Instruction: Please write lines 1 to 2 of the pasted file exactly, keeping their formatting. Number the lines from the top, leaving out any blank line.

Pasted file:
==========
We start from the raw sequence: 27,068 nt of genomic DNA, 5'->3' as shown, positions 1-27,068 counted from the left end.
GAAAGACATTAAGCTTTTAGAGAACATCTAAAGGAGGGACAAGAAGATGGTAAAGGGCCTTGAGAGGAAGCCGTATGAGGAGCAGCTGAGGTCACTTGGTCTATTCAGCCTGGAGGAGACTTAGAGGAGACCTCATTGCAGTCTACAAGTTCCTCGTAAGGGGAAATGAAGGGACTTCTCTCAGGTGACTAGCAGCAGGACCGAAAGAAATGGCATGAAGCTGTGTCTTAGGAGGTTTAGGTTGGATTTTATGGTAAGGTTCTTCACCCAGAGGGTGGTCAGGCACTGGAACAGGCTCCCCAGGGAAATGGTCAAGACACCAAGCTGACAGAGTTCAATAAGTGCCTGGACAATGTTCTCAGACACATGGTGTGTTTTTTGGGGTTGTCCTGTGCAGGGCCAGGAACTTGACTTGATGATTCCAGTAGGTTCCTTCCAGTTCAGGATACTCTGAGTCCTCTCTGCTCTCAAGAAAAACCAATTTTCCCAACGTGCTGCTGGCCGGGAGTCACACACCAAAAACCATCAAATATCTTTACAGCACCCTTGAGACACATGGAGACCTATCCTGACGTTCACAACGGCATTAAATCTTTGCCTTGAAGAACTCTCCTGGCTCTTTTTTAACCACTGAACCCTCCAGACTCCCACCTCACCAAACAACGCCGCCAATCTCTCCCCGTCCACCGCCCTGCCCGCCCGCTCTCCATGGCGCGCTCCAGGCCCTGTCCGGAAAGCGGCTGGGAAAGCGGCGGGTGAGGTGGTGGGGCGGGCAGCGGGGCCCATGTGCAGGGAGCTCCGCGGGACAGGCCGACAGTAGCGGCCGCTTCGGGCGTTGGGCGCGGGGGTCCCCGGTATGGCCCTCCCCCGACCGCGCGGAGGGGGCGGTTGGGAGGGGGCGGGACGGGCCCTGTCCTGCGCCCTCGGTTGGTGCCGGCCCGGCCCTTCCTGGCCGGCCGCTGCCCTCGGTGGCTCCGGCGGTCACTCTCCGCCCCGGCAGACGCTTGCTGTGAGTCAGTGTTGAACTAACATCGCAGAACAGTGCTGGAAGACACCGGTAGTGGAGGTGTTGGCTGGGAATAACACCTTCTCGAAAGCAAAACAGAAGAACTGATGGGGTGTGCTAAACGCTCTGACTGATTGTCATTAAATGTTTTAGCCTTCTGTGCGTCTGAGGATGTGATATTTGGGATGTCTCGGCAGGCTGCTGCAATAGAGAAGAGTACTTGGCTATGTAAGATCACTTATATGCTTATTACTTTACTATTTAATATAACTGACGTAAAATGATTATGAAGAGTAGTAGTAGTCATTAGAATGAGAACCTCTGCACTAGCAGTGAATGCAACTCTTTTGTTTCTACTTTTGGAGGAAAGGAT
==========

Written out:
We start from the raw sequence: 27,068 nt of genomic DNA, 5'->3' as shown, positions 1-27,068 counted from the left end.
GAAAGACATTAAGCTTTTAGAGAACATCTAAAGGAGGGACAAGAAGATGGTAAAGGGCCTTGAGAGGAAGCCGTATGAGGAGCAGCTGAGGTCACTTGGTCTATTCAGCCTGGAGGAGACTTAGAGGAGACCTCATTGCAGTCTACAAGTTCCTCGTAAGGGGAAATGAAGGGACTTCTCTCAGGTGACTAGCAGCAGGACCGAAAGAAATGGCATGAAGCTGTGTCTTAGGAGGTTTAGGTTGGATTTTATGGTAAGGTTCTTCACCCAGAGGGTGGTCAGGCACTGGAACAGGCTCCCCAGGGAAATGGTCAAGACACCAAGCTGACAGAGTTCAATAAGTGCCTGGACAATGTTCTCAGACACATGGTGTGTTTTTTGGGGTTGTCCTGTGCAGGGCCAGGAACTTGACTTGATGATTCCAGTAGGTTCCTTCCAGTTCAGGATACTCTGAGTCCTCTCTGCTCTCAAGAAAAACCAATTTTCCCAACGTGCTGCTGGCCGGGAGTCACACACCAAAAACCATCAAATATCTTTACAGCACCCTTGAGACACATGGAGACCTATCCTGACGTTCACAACGGCATTAAATCTTTGCCTTGAAGAACTCTCCTGGCTCTTTTTTAACCACTGAACCCTCCAGACTCCCACCTCACCAAACAACGCCGCCAATCTCTCCCCGTCCACCGCCCTGCCCGCCCGCTCTCCATGGCGCGCTCCAGGCCCTGTCCGGAAAGCGGCTGGGAAAGCGGCGGGTGAGGTGGTGGGGCGGGCAGCGGGGCCCATGTGCAGGGAGCTCCGCGGGACAGGCCGACAGTAGCGGCCGCTTCGGGCGTTGGGCGCGGGGGTCCCCGGTATGGCCCTCCCCCGACCGCGCGGAGGGGGCGGTTGGGAGGGGGCGGGACGGGCCCTGTCCTGCGCCCTCGGTTGGTGCCGGCCCGGCCCTTCCTGGCCGGCCGCTGCCCTCGGTGGCTCCGGCGGTCACTCTCCGCCCCGGCAGACGCTTGCTGTGAGTCAGTGTTGAACTAACATCGCAGAACAGTGCTGGAAGACACCGGTAGTGGAGGTGTTGGCTGGGAATAACACCTTCTCGAAAGCAAAACAGAAGAACTGATGGGGTGTGCTAAACGCTCTGACTGATTGTCATTAAATGTTTTAGCCTTCTGTGCGTCTGAGGATGTGATATTTGGGATGTCTCGGCAGGCTGCTGCAATAGAGAAGAGTACTTGGCTATGTAAGATCACTTATATGCTTATTACTTTACTATTTAATATAACTGACGTAAAATGATTATGAAGAGTAGTAGTAGTCATTAGAATGAGAACCTCTGCACTAGCAGTGAATGCAACTCTTTTGTTTCTACTTTTGGAGGAAAGGAT